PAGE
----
- The estimates of receipts and disbursements in the Annual Financial Statement and of expenditure in the Demands for Grants are shown according to the accounting classification referred to under Article 150 of the Constitution.
- The Annual Financial Statement shows, certain disbursements distinctly, which are charged on the Consolidated Fund of India. The Constitution of India mandates that such items of expenditure such as emoluments of the President, salaries and allowances of the Chairman and the Deputy Chairman of the Rajya Sabha and the Speaker and the Deputy Speaker of the Lok Sabha, salaries, allowances and pensions of the Judges of the Supreme Court, the Comptroller and Auditor-General of India and the Central Vigilance Commission, interest on and repayment of loans raised by the Government and payments made to satisfy decrees of courts etc., may be charged on the Consolidated Fund of India and are not required to be voted by the Lok Sabha.
3. (B) Demands for Grants
- Article 113 of the Constitution mandates that the estimates of expenditure from the Consolidated Fund of India included in the Annual Financial Statement and required to be voted by the Lok Sabha, be submitted in the form of Demands for Grants. The Demands for Grants are presented to the Lok Sabha along with the Annual Financial Statement. Generally, one Demand for Grant is presented in respect of each Ministry or Department. However, more than one Demand may be presented for a Ministry or Department depending on the nature of expenditure. With regard to Union Territories without Legislature, a separate Demand is presented for each of such Union Territories. In budget 2017-18 there are 100 Demands for Grants. Each Demand initially gives separately the totals of (i)'voted' and 'charged' expenditure; (ii) the 'revenue' and the 'capital' expenditure and (iii) the grand total on gross basis of the amount of expenditure for which the Demand is presented. This is followed by the estimates of expenditure under different major heads of account. The amounts of recoveries are also shown. The net amount of expenditure after reducing the recoveries from the gross amount is also shown. A summary of Demands for Grants is given at the beginning of this document, while details of 'New Service' or 'New Instrument of Service' such as, formation of a new company, undertaking or a new scheme, etc., if any, are indicated at the end of the document.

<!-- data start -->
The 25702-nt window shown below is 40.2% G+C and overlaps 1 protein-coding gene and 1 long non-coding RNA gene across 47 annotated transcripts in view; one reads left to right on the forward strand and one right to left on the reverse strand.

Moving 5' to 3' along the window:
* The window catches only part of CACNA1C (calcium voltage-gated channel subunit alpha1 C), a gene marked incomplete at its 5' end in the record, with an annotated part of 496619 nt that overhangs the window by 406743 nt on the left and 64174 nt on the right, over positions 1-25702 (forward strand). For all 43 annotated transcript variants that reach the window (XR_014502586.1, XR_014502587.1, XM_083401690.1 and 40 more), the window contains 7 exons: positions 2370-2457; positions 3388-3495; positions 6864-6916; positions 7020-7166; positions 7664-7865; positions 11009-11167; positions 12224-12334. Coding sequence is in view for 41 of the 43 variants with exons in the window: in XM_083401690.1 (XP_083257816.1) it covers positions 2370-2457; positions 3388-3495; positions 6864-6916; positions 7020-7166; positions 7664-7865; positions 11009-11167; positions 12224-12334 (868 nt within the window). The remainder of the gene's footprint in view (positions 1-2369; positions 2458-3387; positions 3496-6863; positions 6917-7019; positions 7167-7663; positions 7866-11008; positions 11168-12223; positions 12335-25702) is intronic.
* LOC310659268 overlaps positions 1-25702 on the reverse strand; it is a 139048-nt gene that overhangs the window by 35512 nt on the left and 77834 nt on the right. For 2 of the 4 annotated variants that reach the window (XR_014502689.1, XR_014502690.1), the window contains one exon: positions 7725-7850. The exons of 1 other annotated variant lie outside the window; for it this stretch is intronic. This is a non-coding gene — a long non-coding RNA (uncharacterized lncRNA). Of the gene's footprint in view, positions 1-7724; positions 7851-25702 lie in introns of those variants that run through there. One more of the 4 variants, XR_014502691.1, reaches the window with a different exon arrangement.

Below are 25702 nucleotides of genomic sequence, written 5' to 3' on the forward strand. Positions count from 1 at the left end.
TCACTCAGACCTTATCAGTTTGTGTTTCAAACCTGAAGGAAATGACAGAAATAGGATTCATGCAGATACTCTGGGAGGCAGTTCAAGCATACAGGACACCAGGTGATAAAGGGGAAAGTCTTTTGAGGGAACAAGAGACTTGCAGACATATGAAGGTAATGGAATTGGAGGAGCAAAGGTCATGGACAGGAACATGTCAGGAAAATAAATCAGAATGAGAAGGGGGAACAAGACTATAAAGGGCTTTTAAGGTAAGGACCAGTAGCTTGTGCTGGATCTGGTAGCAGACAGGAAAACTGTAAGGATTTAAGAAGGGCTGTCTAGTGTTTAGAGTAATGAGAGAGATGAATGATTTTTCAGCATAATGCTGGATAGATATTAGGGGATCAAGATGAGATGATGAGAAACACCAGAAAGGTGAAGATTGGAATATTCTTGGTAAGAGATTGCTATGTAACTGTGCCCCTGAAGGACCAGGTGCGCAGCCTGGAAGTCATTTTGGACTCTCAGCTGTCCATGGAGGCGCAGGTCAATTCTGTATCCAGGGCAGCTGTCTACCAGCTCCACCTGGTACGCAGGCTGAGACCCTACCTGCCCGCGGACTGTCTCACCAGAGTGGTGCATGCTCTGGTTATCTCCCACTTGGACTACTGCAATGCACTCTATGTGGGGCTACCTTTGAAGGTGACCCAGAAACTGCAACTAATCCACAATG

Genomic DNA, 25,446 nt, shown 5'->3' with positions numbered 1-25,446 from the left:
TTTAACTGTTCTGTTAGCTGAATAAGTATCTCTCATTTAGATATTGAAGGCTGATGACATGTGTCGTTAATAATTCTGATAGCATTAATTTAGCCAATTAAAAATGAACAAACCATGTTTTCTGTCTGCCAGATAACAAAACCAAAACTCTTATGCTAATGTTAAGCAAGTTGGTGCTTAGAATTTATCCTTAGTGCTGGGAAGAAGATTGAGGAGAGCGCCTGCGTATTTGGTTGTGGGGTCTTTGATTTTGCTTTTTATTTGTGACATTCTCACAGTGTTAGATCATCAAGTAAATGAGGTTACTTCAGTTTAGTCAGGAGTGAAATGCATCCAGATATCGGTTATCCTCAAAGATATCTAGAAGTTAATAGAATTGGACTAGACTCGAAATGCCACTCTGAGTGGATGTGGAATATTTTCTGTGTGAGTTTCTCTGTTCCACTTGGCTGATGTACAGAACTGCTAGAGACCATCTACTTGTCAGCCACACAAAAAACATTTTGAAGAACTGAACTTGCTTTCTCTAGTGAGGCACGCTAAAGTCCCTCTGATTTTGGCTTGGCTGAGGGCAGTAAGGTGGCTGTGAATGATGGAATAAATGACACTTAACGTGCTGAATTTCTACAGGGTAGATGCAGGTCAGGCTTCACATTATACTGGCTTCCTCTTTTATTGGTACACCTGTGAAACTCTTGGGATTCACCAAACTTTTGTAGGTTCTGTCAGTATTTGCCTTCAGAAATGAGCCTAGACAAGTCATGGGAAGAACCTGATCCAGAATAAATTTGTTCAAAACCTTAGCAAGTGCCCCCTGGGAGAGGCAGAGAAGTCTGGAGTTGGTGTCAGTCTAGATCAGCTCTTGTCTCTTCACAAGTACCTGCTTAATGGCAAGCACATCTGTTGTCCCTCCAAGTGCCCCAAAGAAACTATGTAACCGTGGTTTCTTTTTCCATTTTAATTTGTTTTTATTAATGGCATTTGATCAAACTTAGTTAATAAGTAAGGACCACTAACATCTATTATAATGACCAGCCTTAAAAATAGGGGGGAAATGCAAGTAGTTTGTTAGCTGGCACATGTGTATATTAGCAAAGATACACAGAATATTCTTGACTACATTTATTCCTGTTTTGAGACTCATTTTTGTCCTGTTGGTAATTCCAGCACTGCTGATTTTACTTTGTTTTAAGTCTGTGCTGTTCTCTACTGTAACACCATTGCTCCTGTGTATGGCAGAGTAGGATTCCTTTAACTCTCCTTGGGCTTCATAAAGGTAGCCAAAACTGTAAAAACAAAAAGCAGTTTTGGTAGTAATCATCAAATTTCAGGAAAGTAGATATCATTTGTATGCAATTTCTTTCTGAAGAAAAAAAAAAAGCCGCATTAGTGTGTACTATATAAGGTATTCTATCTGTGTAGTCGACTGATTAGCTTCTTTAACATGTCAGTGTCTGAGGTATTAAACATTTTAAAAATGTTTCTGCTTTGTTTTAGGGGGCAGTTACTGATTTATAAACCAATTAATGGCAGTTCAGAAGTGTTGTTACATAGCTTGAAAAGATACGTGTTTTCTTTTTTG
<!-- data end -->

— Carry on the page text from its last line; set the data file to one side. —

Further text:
- (ii) Each Demand normally includes the total provisions required for a service, that is, provisions on account of revenue expenditure, capital expenditure, grants to State and Union Territory Governments and also loans and advances relating to the service. Where the provision for a service is entirely for expenditure charged on the Consolidated Fund of India, for example, interest payments (Demand for Grant No. 37), a separate Appropriation, as distinct from a Demand, is presented for that expenditure and it is not required to be voted by the Lok Sabha. Where, however, expenditure on a service includes both 'voted' and 'charged' items of expenditure, the latter are also included in the Demand presented for that service but the 'voted' and 'charged' provisions are shown separately in that Demand.
3. (C) Appropriation Bill
Under Article 114(3) of the Constitution, no amount can be withdrawn from the Consolidated Fund without the enactment of such a law by Parliament. After the Demands for Grants are voted by the Lok Sabha, the Parliament's approval for the withdrawal from the Consolidated Fund of the amounts so voted and of the amount required to meet the expenditure charged on the Consolidated Fund is sought through the Appropriation Bill. The Appropriation Bill is placed in parliament separately after the presentation of Budget, to be taken up for passing after discussion / voting on the Demands for Grants.
The whole process, beginning with the presentation of the Budget and ending with discussions and voting on the Demands for Grants, requires a sufficiently long time. The Lok Sabha is, therefore, empowered by the Constitution to make any grant in advance in respect of the estimated expenditure for a part of the financial year pending completion of the procedure of the voting on the Demands. This is termed as 'Vote on Account'. The purpose of the 'Vote on Account' is to keep the Government functioning, pending voting of 'final supply'. The Vote on Account is obtained from Parliament through an Appropriation (Vote on Account) Bill. In the financial year 2017-18, a vote on Account would not be required as the Budget presentation is advanced to the first of February, 2017.
3. (D) Finance Bill
At the time of presentation of the Annual Financial Statement before the Parliament, a Finance Bill is also presented in fulfillment of the requirement of Article 110 (1)(a) of the Constitution, detailing the imposition, abolition, remission, alteration or regulation of taxes proposed in the Budget. It also contains other provisions relating to Budget that could be classified as Money Bill. A Finance Bill is a Money Bill as defined in Article 110 of the Constitution. It is accompanied by a Memorandum explaining the provisions included in it.